With every whistle blown, the collection of sweat beads on Richard Pitino’s forehead seemed to grow a little thicker.
Tweet! The Gophers coach threw his hands in the air.
Tweet! Off came the coat, tossed feverishly to the bench.
Tweet! Off came the tie with one swift pull, sent to join the coat.
In all, there were 52 tweets for fouls called in the Gophers’ Dec. 3 game against Florida State, which not surprisingly took nearly 2½ hours to complete. The slow pace resulted in the Williams Arena fans hurling choice barbs at officials and loudly complaining about the parade of stoppages.
Welcome to the college basketball rules transition period; it’s frequently messy in here.
Before the season, the NCAA instigated two new major rules aimed to increase scoring by making the game less physical: Reducing hand-checking by defenders and making it tougher for defensive players to get charge calls. The rules have, at least in the first two months of the 2013-14 season, altered the college game, changing strategy for some coaches and leaving others wondering about the lack of consistency in officiating.
Pitino repeatedly has expressed his support of the changes, but it’s clear that even he, at times, is irked with the new manifestation; his players, at times, have looked confused about what will be called and what won’t.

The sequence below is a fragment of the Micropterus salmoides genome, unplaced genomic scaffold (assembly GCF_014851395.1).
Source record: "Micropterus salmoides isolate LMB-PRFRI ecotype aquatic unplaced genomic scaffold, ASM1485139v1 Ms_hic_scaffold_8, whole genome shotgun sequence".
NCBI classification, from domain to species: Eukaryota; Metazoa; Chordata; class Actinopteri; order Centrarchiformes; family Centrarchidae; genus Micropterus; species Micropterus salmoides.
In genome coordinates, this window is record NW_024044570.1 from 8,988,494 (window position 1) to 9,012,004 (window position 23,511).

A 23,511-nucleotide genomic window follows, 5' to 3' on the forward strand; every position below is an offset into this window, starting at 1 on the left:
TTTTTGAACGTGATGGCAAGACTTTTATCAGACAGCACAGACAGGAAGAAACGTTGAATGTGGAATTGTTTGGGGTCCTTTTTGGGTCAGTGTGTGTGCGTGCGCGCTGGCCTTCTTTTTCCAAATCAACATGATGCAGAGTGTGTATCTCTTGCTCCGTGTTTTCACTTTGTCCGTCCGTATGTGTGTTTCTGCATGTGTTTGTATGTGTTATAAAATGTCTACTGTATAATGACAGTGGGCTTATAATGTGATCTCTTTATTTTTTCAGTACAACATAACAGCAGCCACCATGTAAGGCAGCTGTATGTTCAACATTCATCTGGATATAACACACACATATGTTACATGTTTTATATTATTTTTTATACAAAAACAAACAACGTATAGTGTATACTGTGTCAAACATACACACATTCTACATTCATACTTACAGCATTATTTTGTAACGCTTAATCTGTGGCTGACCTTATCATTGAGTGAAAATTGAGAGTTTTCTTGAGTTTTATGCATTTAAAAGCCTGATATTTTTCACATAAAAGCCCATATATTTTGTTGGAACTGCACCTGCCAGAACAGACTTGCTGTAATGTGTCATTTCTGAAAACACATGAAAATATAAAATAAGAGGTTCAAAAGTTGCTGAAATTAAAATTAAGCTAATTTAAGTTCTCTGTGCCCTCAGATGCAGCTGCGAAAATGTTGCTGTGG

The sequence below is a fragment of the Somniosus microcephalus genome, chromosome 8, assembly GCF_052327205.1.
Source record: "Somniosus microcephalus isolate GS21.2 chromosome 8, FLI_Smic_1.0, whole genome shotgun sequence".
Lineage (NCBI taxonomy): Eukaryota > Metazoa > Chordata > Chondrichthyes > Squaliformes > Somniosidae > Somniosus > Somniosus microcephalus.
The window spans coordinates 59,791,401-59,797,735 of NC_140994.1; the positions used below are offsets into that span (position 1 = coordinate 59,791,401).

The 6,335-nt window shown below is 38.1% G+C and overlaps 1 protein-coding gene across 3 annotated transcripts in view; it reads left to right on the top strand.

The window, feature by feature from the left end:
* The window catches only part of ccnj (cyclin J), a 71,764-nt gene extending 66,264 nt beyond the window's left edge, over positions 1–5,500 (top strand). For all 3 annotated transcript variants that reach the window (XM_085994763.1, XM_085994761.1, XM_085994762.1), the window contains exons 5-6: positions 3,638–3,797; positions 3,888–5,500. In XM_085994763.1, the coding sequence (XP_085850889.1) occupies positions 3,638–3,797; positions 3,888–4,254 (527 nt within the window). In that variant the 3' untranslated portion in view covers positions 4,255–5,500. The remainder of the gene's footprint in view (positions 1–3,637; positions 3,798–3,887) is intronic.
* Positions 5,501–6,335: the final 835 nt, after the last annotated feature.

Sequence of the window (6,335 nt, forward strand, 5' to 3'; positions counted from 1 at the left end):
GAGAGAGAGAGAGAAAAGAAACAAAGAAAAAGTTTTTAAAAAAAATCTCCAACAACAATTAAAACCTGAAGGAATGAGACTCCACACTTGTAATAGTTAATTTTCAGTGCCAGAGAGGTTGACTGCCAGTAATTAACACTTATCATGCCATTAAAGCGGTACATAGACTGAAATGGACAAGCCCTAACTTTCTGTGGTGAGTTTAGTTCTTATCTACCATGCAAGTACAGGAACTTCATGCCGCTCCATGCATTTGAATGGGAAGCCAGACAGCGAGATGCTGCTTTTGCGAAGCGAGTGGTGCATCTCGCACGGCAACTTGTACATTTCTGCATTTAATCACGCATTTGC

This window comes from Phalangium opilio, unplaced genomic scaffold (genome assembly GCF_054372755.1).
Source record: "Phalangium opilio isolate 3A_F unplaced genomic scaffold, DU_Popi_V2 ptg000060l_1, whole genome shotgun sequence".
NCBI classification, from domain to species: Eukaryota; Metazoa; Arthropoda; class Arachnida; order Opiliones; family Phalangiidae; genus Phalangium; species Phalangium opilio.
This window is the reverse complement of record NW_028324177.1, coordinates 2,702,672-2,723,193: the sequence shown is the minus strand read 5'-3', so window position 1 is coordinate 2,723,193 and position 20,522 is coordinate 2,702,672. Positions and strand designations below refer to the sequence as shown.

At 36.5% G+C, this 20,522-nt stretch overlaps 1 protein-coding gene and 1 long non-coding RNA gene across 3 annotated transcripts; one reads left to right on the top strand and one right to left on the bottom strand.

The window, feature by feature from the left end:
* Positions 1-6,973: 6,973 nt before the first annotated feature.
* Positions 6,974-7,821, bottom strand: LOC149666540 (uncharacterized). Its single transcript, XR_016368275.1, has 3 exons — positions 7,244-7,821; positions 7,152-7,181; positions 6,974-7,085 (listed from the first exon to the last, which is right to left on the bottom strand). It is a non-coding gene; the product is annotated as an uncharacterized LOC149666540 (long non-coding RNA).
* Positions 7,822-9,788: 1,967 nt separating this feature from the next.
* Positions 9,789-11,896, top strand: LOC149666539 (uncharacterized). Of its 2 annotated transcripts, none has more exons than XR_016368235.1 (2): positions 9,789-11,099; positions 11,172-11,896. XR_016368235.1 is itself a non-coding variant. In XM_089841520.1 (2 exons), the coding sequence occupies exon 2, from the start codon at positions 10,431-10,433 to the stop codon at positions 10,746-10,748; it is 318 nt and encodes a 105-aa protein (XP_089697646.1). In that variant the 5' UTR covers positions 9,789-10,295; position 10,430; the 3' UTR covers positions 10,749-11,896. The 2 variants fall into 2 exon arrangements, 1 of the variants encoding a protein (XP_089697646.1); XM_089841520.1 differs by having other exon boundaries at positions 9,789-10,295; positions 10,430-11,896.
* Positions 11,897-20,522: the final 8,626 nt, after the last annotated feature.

“I think that a lot of people are going to be very frustrated at first,” Pitino said. “The fans are going to be extremely frustrated at first. But I think it’s good for basketball, because [the games] were turning into slugfests.”
The hand-checking rule put in place several more conservative guidelines on the types of contact that will be called in regard to defending the person with the ball. Putting two hands on an opponent is a foul, as is continually jabbing an opponent.
The second deals with charge calls — tweaking the rule so that the defender must be in legal guarding position when a player with the ball goes into his upward motion to pass or shoot, rather than when the collision actually occurs.
Some love the changes. Iowa coach Fran McCaffery called the shift in charge calls “a great move by the NCAA.” Ohio State’s Thad Matta said games are “cleaner” and asserted games are being “called the right way” now. And Syracuse’s Jim Boeheim has taken the same stance that Pitino has most of the time: The adjustments will ultimately make the game better and less physical.
“[The game] was too physical and there is a better chance for offensive movement [with the new rules],” Boeheim said. “I think in the long run it will be good, even if there will be some growing pains in the course of the year.”
But not everyone agrees. Around the country, the results are obvious. Free throws have become a bigger part of the game, with the free-throw-to-field-goal attempt percentage jumping from .359 last season to .413.
Many coaches see offenses around the country changing as teams try to adapt.
“I think over the course of time, there will be a lot more isolations and dribble drives,” Dayton coach Archie Miller said. “You say you want to share the ball, you want to move the ball, but it pays now to put the ball in areas where you’re going to get fouled — whether that be in the post or on the perimeter where you’re driving — because you’re putting [the defense] in a position that’s very hard. It’s very hard to defend off the dribble and in the post without using your body, and your hands.”